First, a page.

She tells us there is a problem. I don’t remember her exact words other than overbooking and I’m sorry and refund. I can physically feel the disappointment emanating from my daughter. It seems to bead up and hang in the air like a dark gray storm cloud over our heads.

“What do we do now?” I ask. They tell us we can walk around and they point out that there are many nice shops in the area. My daughter and I slowly walk away from the red tent and the families and the couples, hand-in-hand, with slightly stunned looks on our faces. She tells me she is hungry and I pat the $40 in my pocket and we begin wandering, bearing right because I always seem to go right.

And so here we are. We sit on the warmed stone steps of a church, surrounded by water and sky and a tiny wad of gum on the ground—in pockets of blue.

I tell my daughter I’m happy we got to spend the day together, even though it didn’t go as planned. I tell her the water is beautiful and we slip on our sandals and make our way down to a tiny beach. She picks up a piece of green sea glass and plops it into our bag.

And we breathe—in, out…one, two, three…in, out. The sky and the water are striking; azure.

We find our way back to the ferry boat and squeeze in again so closely I can feel the sweat from the woman’s shoulder as it presses against mine. I look up into the bright blue sky and my eyes catch sight of a cloud.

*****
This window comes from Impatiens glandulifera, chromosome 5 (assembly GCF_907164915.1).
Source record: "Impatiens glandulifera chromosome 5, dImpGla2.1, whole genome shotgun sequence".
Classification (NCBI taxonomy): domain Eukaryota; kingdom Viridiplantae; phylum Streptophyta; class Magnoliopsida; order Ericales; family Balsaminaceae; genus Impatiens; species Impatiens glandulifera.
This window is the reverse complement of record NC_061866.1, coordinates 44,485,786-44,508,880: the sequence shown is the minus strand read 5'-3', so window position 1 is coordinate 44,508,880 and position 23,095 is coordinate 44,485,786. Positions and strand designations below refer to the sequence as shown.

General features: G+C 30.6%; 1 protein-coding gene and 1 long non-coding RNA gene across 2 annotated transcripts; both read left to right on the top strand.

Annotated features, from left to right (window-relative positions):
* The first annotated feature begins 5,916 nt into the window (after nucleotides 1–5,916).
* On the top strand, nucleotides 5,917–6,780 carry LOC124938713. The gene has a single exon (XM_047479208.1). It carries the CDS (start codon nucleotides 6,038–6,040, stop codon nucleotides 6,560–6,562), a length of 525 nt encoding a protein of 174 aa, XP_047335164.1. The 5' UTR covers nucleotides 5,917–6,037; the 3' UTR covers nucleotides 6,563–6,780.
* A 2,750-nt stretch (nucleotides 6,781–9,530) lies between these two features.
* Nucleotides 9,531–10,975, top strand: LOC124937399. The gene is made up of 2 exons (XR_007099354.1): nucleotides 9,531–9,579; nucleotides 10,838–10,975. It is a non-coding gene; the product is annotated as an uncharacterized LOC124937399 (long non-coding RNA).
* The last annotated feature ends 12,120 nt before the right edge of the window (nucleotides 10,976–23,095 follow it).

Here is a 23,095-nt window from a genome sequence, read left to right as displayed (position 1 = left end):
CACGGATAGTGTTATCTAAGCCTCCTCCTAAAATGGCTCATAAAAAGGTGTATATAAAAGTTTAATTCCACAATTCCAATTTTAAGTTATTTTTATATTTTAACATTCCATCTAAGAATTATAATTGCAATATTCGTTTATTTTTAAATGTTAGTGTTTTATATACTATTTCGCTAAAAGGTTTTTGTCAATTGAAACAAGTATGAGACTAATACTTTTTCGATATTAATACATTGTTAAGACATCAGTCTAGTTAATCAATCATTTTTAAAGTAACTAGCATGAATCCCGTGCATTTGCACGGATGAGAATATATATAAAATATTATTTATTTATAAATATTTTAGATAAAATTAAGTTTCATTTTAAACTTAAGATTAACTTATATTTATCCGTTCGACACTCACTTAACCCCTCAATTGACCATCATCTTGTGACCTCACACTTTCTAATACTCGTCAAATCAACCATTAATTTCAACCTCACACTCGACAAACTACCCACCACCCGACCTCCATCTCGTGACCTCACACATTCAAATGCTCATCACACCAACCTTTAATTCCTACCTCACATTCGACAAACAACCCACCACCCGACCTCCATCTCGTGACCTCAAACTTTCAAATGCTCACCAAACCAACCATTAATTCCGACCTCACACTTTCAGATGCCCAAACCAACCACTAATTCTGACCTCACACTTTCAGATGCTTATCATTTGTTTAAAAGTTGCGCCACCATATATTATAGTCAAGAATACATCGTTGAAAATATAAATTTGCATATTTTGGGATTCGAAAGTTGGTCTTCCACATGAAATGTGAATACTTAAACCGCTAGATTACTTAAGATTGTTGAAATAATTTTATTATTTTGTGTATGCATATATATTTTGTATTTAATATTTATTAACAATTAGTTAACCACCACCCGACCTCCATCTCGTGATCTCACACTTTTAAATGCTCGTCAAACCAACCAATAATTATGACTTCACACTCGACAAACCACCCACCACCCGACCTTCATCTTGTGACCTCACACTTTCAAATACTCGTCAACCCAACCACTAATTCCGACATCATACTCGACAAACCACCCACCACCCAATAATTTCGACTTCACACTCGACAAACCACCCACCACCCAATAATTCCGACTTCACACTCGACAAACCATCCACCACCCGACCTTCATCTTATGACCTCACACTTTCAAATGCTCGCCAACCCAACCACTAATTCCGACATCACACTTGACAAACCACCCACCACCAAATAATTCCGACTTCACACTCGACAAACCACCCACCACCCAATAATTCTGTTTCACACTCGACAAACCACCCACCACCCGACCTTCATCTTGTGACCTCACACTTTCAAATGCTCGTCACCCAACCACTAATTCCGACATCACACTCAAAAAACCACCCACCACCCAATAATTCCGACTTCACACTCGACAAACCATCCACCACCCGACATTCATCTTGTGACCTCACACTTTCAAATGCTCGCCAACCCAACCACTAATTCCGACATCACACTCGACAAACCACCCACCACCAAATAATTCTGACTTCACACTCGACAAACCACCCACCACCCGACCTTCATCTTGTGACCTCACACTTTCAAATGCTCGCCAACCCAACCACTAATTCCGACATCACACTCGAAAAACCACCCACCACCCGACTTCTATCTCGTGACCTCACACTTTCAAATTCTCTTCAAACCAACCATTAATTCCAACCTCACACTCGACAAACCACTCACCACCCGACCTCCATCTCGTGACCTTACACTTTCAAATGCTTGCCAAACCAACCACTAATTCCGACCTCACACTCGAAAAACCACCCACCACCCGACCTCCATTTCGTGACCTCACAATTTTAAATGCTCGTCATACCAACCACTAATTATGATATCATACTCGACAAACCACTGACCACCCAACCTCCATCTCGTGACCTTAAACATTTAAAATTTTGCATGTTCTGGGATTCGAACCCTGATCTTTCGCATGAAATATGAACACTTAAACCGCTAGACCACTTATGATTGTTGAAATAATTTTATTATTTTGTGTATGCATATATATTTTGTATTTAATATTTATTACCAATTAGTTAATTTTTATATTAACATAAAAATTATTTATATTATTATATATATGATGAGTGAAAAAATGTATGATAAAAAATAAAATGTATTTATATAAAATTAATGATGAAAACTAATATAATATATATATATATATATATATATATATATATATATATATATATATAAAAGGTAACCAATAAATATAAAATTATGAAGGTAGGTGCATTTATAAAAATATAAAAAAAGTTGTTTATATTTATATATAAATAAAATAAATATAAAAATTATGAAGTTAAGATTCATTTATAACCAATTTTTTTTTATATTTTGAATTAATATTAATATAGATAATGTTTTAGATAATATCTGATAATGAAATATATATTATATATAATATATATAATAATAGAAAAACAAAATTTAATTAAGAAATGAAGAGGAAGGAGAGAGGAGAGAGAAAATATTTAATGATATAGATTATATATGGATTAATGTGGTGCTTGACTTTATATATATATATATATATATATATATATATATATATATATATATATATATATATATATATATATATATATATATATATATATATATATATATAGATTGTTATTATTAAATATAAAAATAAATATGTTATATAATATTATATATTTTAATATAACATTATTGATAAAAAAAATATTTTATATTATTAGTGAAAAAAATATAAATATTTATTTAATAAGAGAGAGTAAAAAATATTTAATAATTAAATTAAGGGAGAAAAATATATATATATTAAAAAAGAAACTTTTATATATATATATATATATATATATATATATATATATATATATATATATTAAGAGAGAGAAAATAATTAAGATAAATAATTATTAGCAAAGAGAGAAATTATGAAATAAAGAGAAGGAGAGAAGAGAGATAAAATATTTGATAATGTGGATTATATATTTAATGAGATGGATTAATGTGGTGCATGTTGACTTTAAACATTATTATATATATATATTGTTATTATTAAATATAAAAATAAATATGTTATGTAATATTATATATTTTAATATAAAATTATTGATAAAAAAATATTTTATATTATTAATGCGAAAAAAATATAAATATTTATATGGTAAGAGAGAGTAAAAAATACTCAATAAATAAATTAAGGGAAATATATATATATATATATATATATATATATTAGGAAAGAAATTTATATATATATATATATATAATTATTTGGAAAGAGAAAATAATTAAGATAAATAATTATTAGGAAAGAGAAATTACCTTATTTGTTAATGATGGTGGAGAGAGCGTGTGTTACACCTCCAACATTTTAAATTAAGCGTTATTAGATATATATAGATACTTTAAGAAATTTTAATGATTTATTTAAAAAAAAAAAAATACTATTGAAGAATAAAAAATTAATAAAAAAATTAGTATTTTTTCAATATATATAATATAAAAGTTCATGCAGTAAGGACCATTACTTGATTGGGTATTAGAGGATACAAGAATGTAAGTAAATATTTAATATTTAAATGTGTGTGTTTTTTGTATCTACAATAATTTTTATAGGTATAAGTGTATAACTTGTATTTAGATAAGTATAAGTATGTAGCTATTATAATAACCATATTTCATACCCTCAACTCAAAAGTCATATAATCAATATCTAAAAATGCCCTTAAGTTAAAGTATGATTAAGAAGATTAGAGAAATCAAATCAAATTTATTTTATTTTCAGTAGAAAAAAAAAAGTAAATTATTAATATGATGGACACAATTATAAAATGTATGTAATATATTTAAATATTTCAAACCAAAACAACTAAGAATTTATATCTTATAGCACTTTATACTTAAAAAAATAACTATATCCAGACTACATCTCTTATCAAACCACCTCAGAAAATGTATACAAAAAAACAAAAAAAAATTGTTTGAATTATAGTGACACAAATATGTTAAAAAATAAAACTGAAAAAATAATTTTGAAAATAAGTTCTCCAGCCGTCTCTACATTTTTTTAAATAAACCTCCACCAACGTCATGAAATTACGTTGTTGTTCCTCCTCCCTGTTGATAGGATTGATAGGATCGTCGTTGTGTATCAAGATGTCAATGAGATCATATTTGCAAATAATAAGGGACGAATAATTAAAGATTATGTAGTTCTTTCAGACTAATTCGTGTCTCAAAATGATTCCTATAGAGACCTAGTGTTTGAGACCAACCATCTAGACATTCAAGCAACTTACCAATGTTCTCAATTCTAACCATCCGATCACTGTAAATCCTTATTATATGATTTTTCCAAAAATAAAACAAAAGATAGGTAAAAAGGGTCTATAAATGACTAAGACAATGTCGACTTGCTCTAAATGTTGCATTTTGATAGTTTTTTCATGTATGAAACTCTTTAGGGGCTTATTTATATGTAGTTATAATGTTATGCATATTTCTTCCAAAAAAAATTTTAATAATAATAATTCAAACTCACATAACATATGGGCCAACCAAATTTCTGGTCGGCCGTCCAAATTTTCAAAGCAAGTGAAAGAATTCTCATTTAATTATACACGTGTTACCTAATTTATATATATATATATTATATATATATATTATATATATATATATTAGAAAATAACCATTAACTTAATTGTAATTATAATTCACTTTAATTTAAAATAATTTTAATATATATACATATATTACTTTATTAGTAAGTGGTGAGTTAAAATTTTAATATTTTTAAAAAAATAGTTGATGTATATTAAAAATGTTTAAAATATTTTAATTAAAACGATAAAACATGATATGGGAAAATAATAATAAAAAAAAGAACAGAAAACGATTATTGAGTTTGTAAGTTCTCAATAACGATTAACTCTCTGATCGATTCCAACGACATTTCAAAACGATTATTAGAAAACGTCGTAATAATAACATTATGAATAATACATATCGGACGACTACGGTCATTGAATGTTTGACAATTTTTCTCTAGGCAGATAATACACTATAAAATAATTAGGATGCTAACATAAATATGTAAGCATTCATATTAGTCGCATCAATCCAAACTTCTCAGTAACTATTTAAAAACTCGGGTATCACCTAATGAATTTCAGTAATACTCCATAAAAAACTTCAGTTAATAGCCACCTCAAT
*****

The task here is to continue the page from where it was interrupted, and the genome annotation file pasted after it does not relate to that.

“Look, it’s a heart,” I say, nudging my daughter,

“Oh yeah, mom. You should get a picture.”

I pull out my phone from my back pocket, but in an instant it is gone, smeared across the sky with the wind.

“Oh well,” she says, “some things just don’t stick around. Not everything is something for the camera.”

I smile and I breathe as I think of that passing moment. Impermanence.

I think of the day and what a great story this will make. I think of the bright blue sky and the turquoise water and that stupid piece of cotton candy gum. I think of the tiny beach and the talks she and I had today and the sea glass at the bottom of my bag. I think that every moment—the good ones and the bad ones—are only here now and then they are gone, just like that heart-shaped cloud smeared across the sky by the wind.

Because even the bad days have their sunsets.

And even in the mishaps and miscommunications of the day, there was joy. I bow in gratitude, and breathe in…and out.


Photo: (source)